Some of them suffered grievously because of it. British showman William Paley emigrated to the USA and exhibited X-rays 1896-97 until he had to give up because of the adverse affect on his health and turned to film shows instead. Another British showman Jasper Redfern combined the cinematograph with X-rays and was eventually to die of radiation-induced cancer (though this was more likely because of his later medical work researching into X-rays and cancer treatment). Other showmen played it say but simply exhibiting lantern slides showing X-ray images, which was safer and a lot cheaper. Other people associated with film experimented with X-rays or used them professionally – Thomas Edison (whose chief X-ray exerimenter Clarence Dally died of radiation poisoning), Auguste Lumière (a medical experimenter when not running his film and photography business) and James Williamson (a high street chemist by profession).

Dr John Macintyre’s 1897 X-ray film of a frog’s leg, plus later footage (c.1909) showing X-ray pictures of a human heart beat and the movement of the stomach after a bismuth meal

And then there were X-ray medical experimenters who used film. In April 1897 Dr John Macintyre of Glasgow combined the two invention to create X-ray cinematography. He demonstrated the motion of a frog’s limbs, showing his film first to an audience of fellow scientists to the Glasgow Philosophical Society and then again on the Society’s Ladies’ Night, thus interestingly crossing the line between science and entertainment. Macintyre’s film survives, as is available to view at the Scottish Screen Archive’s site and on the National Library of Scotland’s YouTube site.

Other scientists of the period experimented with X-ray cinematography as well, among them the Frenchmen Jean-Charles Roux and Victor Balthazard, who filmed the stomachs of animals, also in 1897. Between 1903-06 another French medical research Joachim Carvallo improved on these processes with a specially adapted camera using 60mm (supplied by Lumière) electrically automated to shoot at different speeds, and later experimenters in the 1900s/10s worked on increasing the size of the object that could be investigated by the rays, among them P.H. Eijkman, F.M. Groedel and the great Jean Comandon, who introduced the indirect filming of X-rays, by filming a screen onto which the rays had been projected. X-rays as a screen entertainment quickly died away, but in the field of science they became the subject of the first medical films and an important milestone in the history of medical imaging.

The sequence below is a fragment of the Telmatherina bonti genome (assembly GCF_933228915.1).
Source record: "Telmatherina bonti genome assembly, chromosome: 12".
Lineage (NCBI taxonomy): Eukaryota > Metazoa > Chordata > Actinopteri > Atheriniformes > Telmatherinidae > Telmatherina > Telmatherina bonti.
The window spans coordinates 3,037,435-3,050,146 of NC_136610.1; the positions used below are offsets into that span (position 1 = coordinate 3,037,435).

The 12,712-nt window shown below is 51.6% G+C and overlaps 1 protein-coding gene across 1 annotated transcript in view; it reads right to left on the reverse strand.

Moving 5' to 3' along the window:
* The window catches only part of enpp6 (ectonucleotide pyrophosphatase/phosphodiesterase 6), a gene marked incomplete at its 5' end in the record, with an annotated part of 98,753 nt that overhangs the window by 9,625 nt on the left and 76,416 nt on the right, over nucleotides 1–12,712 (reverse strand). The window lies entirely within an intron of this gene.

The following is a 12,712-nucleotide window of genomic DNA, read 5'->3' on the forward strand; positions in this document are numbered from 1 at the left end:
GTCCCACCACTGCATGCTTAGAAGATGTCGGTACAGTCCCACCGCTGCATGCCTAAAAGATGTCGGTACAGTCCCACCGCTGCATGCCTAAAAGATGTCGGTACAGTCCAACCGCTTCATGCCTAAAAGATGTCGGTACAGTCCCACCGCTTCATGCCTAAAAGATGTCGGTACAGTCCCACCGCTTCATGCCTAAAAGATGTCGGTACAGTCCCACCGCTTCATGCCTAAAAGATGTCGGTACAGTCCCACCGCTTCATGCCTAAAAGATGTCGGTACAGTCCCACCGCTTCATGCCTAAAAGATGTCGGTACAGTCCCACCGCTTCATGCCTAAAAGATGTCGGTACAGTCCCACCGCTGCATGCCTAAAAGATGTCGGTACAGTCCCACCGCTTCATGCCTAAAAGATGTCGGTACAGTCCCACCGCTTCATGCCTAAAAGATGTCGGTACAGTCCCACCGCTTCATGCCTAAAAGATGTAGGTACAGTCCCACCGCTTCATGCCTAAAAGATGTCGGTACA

There’s an interesting literature on X-rays and early film. See in particular Richard Crangle’s ‘Saturday Night at the X-rays – The Moving Picture and the “New Photography” in Britain, 1896’ in John Fullerton (ed.), Celebrating 1895: The Centenary of Cinema, and Lisa Cartwright’s thought-provoking study of the relationship between the moving image (especially early film) and physiology, Screening the Body: Tracing Medicine’s Visual Culture, which discusses Macintyre’s work. On X-ray cinematographers and other scientists working with film in the early cinema period, see Virgilio Tosi, Cinema before Cinema: The Origins of Scientific Cinematography.

All of which is yet another lesson never to see early film as a phenomenon that existed of itself, by itself. Film was always tied up with something else – in this case medical science – as it tried to find its place in the world by reflecting the world. It’s what makes early film so interesting.